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Hydration of MgO-Based Cement: Water Dynamics by 1H Fast Field-Cycling NMR Relaxometry
- Martini, Francesca, Borsacchi, Silvia, Geppi, Marco, Forte, Claudia, Calucci, Lucia
- The Journal of Physical Chemistry C 2017 v.121 no.48 pp. 26851-26859
- cement, magnesium oxide, magnesium silicates, models, molecular dynamics, nanoparticles, nuclear magnetic resonance spectroscopy, radioactive waste, silica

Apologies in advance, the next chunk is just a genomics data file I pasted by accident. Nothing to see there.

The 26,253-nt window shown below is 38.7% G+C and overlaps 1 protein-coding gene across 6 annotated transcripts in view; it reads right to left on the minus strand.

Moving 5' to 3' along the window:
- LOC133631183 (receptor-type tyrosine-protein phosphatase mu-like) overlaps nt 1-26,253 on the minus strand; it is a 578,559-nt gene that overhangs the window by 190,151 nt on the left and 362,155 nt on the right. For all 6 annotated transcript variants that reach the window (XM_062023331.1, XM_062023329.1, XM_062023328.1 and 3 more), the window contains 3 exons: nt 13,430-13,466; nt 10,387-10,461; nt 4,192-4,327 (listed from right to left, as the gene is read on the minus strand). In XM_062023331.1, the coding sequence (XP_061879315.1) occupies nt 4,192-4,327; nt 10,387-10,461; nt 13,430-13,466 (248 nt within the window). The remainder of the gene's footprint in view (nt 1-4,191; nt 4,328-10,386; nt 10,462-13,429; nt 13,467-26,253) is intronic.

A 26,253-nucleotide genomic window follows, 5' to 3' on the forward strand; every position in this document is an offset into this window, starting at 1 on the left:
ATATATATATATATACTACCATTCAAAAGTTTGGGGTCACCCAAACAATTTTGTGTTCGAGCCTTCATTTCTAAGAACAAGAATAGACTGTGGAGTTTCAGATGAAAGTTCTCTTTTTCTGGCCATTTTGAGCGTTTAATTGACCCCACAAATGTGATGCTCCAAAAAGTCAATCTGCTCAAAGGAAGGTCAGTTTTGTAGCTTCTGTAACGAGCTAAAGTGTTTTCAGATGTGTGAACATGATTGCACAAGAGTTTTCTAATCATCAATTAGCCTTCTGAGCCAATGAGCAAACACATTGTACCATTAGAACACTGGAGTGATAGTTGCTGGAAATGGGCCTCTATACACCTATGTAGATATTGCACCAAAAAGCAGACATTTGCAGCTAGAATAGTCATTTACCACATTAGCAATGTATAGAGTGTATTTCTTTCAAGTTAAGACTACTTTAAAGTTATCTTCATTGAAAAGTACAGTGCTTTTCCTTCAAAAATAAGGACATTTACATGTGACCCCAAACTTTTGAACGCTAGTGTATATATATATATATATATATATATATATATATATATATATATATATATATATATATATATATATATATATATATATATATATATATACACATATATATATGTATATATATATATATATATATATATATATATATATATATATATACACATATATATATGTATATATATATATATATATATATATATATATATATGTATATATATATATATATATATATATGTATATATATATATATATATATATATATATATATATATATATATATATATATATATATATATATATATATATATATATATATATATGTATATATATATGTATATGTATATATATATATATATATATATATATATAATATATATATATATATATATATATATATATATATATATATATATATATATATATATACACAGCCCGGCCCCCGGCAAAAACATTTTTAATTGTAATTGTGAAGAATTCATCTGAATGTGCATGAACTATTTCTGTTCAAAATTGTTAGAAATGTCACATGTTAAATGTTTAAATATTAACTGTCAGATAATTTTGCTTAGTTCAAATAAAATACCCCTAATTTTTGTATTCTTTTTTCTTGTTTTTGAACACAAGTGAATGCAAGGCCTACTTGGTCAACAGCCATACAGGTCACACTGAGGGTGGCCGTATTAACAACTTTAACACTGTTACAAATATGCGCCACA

- ¹H fast field-cycling (FFC) NMR relaxometry was applied for the first time to monitor the state of water during the hydration reaction of MgO and silica that leads to the formation of magnesium silicate hydrate (M-S-H), the binder phase of innovative cements with promising applications in the containment of radioactive waste. To this aim, water proton longitudinal relaxation rates (R₁ = 1/T₁) were measured in the Larmor frequency range between 10 kHz and 30 MHz at different hydration times ranging from 0.5 h to ∼4 months. The obtained R₁ versus frequency (NMRD) curves were analyzed considering fast exchange of water molecules between a hydration layer, where dynamics is affected by interactions with the surface of solids present in the reacting mixture, and a bulk phase. For the hydration layer, water molecules undergoing fast local molecular dynamics on the surface gave a constant contribution to R₁ throughout the investigated frequency range. On the contrary, water molecules undergoing slow dynamics on the surface gave a dispersion of R₁ and their motions were modeled as “reorientations mediated by translational displacements” in the length scale of a particle and of a cluster of particles, where particles are silica nanoparticles and/or M-S-H globules that form during hydration. The model parameters reflected the different typical steps of cement hydration, showing smooth trends in the induction and diffusion steps and sudden changes during the nucleation and growth period in which water is consumed and M-S-H forms.